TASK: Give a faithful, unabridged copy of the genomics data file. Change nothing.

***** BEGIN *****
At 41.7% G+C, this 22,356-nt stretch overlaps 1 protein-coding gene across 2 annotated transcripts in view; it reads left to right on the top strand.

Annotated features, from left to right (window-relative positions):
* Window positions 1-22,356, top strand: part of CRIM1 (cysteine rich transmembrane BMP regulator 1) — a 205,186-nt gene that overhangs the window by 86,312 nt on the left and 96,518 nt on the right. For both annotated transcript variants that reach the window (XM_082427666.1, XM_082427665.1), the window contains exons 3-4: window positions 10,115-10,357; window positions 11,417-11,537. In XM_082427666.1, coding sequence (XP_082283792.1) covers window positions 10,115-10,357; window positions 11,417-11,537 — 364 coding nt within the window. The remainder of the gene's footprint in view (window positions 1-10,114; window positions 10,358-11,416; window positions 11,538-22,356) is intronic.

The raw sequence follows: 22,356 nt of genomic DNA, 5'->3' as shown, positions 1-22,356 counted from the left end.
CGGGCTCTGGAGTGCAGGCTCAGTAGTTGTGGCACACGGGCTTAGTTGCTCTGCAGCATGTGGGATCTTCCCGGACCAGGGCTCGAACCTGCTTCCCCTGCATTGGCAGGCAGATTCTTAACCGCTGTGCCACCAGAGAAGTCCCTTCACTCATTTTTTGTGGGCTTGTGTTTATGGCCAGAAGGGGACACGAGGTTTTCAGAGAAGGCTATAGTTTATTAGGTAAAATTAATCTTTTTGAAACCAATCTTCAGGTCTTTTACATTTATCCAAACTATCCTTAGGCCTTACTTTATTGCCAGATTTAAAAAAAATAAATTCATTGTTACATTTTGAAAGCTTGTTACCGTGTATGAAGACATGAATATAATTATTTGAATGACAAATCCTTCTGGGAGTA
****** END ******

At 41.7% G+C, this 22,356-nt stretch overlaps 1 protein-coding gene across 2 annotated transcripts in view; it reads left to right on the top strand.

Annotated features, from left to right (window-relative positions):
* Window positions 1-22,356, top strand: part of CRIM1 (cysteine rich transmembrane BMP regulator 1) — a 205,186-nt gene that overhangs the window by 86,312 nt on the left and 96,518 nt on the right. For both annotated transcript variants that reach the window (XM_082427666.1, XM_082427665.1), the window contains exons 3-4: window positions 10,115-10,357; window positions 11,417-11,537. In XM_082427666.1, coding sequence (XP_082283792.1) covers window positions 10,115-10,357; window positions 11,417-11,537 — 364 coding nt within the window. The remainder of the gene's footprint in view (window positions 1-10,114; window positions 10,358-11,416; window positions 11,538-22,356) is intronic.

The raw sequence follows: 22,356 nt of genomic DNA, 5'->3' as shown, positions 1-22,356 counted from the left end.
CGGGCTCTGGAGTGCAGGCTCAGTAGTTGTGGCACACGGGCTTAGTTGCTCTGCAGCATGTGGGATCTTCCCGGACCAGGGCTCGAACCTGCTTCCCCTGCATTGGCAGGCAGATTCTTAACCGCTGTGCCACCAGAGAAGTCCCTTCACTCATTTTTTGTGGGCTTGTGTTTATGGCCAGAAGGGGACACGAGGTTTTCAGAGAAGGCTATAGTTTATTAGGTAAAATTAATCTTTTTGAAACCAATCTTCAGGTCTTTTACATTTATCCAAACTATCCTTAGGCCTTACTTTATTGCCAGATTTAAAAAAAATAAATTCATTGTTACATTTTGAAAGCTTGTTACCGTGTATGAAGACATGAATATAATTATTTGAATGACAAATCCTTCTGGGAGTA